In the past couple of years the LGBT community has seen a number of victories in America when it comes to equal rights in employment, marriage and politics. However we should never forget that it took a lot defeats to get to those victories.
We take a look back at America’s biggest gay right defeats.
1950 – The Lavender Scare
The Lavender Scare refers to the persecution of gays and lesbians in 1950s, and in particular the anti-communist campaign – known as McCarthyism. While McCarthyism is very well known, a lesser-known element was the the targeting of gays and lesbians. At this time, homosexuality was regarded as a mental illness, and because of that politicians believed they were easy prey for blackmailers (especially communists blackmailers), thus constituting a security risk. The result – thousands of federal employees lost their jobs.
By 1953 President Dwight Eisenhower formally signed Executive Order 10450 banning homosexuals from working for the federal government or any of its private contractors. The policy wasn’t officially rescinded until 1995 when President Bill Clinton did so with Executive Order, which included an anti-discrimination statement that reads:
“The United States Government does not discriminate on the basis of race, color, religion, sex, national origin, disability, or sexual orientation in granting access to classified information.”
1952 – APA Lists Homosexuality as a ’Sociopathic Personality Disturbance’ Disorder
Homosexuality was first labelled a mental illness in the 30’s, however in 1952 the American Psychiatric Association officially listed homosexuality as a sociopathic personality disturbance. In a report know as the Diagnostic and Statistical Manual of Mental Disorders (DSM), it included a category called sexual deviation as a subtype of sociopathic personality disturbance. The second publication of the DSM in 1968 continued to list homosexuality as a disorder and formally gave the “disease” its own code – 302.0. It wasn’t until 1973 that the board of the American Psychiatric Association finally voted to remove homosexuality from its list of mental illnesses.
1977 – Anita Bryant Wages Successful Campaign to Repeal Pro-Gay Rights Ordinance
Anita Bryant – Singer and spokeswoman for Florida’s orange juice industry led a successful crusade called “Save Our Children” repealing gay rights ordinance in Dade County. Bryant faced severe backlash from gay rights supporters across the U.S. and many gay bars boycotted orange juice in their establishments. The ordinance was finally reinstated on December 1, 1998, more than 20 years after the campaign.
1986 – Supreme Court Upholds Sodomy Laws
The Supreme Court decided to uphold the constitutionality of a Georgia sodomy law, which criminalized oral and anal sex in private between consenting adults when applied to homosexuals. It was a huge setback to the gay rights movement. The Supreme Court reversed their decision in 2003 in Lawrence v. Texas, which invalidated a similar Texas sodomy law.
1990 – Court Rules Gays Can be Denied Security Clearance
High Tech Gays, an organization for gays in the high tech industry, challenged the Department of Defense’s long standing policy of not giving security clearances to applicants who were known or thought to be homosexual. The group won in district court, but the Ninth Circuit Court of Appeals later reversed the decision.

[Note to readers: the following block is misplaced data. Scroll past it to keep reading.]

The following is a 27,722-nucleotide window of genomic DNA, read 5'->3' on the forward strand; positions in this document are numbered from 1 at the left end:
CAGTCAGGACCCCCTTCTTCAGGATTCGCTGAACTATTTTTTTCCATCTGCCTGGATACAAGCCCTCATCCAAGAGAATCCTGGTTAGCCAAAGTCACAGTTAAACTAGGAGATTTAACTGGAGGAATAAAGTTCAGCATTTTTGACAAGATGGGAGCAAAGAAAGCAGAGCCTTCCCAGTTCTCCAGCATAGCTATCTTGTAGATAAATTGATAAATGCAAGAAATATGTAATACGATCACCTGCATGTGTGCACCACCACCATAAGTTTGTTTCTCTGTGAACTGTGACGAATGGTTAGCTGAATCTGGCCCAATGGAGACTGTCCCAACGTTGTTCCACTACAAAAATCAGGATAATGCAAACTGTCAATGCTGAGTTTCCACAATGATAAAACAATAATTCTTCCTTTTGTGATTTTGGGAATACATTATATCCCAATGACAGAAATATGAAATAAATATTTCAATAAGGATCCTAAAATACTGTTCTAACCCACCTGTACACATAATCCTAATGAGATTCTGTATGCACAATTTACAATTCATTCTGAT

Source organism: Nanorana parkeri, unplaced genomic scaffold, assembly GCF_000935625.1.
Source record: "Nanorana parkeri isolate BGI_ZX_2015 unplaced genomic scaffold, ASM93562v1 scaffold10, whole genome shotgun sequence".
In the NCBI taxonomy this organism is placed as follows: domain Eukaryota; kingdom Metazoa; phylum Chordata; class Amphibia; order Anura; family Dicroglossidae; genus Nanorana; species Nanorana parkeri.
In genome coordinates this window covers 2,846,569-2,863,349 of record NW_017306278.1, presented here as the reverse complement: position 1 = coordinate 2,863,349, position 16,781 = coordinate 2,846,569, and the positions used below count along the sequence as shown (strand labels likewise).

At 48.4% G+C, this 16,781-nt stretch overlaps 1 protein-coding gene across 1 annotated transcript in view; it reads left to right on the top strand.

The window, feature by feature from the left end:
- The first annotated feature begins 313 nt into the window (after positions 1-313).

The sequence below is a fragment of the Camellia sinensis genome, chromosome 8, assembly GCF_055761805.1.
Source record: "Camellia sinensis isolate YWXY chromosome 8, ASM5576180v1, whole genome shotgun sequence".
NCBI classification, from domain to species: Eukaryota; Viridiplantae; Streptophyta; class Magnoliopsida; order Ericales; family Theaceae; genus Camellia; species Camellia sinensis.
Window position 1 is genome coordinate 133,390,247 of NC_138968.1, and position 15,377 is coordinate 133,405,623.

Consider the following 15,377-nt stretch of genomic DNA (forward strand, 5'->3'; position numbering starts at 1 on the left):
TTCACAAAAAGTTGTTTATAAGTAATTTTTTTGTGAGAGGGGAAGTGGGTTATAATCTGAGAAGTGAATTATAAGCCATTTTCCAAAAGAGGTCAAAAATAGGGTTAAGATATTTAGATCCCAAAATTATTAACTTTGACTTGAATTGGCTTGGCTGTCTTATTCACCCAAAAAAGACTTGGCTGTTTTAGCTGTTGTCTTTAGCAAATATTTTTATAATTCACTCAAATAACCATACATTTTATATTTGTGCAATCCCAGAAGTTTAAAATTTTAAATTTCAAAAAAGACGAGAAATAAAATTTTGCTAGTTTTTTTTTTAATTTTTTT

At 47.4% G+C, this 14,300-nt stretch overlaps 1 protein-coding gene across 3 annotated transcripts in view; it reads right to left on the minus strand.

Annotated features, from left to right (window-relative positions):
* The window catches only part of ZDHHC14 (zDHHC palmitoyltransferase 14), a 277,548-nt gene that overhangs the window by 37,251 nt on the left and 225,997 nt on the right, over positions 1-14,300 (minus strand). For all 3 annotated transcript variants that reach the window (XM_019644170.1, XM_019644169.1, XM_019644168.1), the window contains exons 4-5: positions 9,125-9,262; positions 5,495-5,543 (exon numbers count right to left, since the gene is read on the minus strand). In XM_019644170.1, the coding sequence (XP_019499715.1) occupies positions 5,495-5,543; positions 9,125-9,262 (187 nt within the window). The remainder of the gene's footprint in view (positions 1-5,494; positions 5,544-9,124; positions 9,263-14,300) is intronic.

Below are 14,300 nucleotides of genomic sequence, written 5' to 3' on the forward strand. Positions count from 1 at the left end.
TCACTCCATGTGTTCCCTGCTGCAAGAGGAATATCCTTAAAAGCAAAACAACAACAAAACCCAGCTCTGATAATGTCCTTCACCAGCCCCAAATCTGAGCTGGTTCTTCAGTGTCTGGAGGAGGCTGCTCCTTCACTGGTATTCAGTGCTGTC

1993 – ’Don’t Ask Don’t Tell’ Enacted
The “Don’t Ask Don’t Tell” policy was introduced as a compromise by President Bill Clinton, who campaigned in 1992 on the promise to allow all citizens to serve in the military regardless of sexual orientation. DADT prohibited military personnel from harassing or discriminating against gay and lesbian service members as long as they stayed in the closet. The policy turned out to be disaster as more gay and lesbian service men being discharged because of their sexual orientation than before. “Don’t Ask Don’t Tell” policy was ruled unconstitutional in federal court in 2010.
1996 – Defense of Marriage Act Becomes Law
In 1996 both houses of congress passed the Defense of Marriage Act with a veto proof majority, and President Bill Clinton signed it into law. The law barred the federal government from recognizing same-sex marriage and defined marriage as a legal union between one man and one woman. It also stated that no state can be forced to recognize a same-sex marriage from another state. The first part of that was ruled unconstitutional by the Supreme Court in 2013 with United States v. Windsor. The second part has since been ruled unconstitutional by several lower courts.
2004 – 13 American States Formally Ban gay marriage
In 2004 the Massachusetts Supreme Court ruled that the state must recognize same-sex marriage, making it state the first in the nation to do so. However, 13 states formally banned gay marriage including Mississippi, Missouri, Montana, Oregon, Arkansas, Georgia, Kentucky, Louisiana, North Dakota, Ohio, Utah, Oklahoma, and Michigan.
2008 – Prop 8 Bans Same-Sex Marriage in California
In 2008 the California Supreme Court ruled in favor of marriage equality. The anti-gay forces though quickly rallied together, getting enough signatures to put the issue up for a vote later that year. In November that year, the voters approved Proposition 8, making gay marriage illegal. The loss was a massive blow. But when the law was challenged in federal court it was ruled unconstitutional, and set the stage for a potentially historic Supreme Court decision. In the end, the lower court’s decision was upheld on a technicality, making gay marriage in the state once again legal.
Source – Edge San Francisco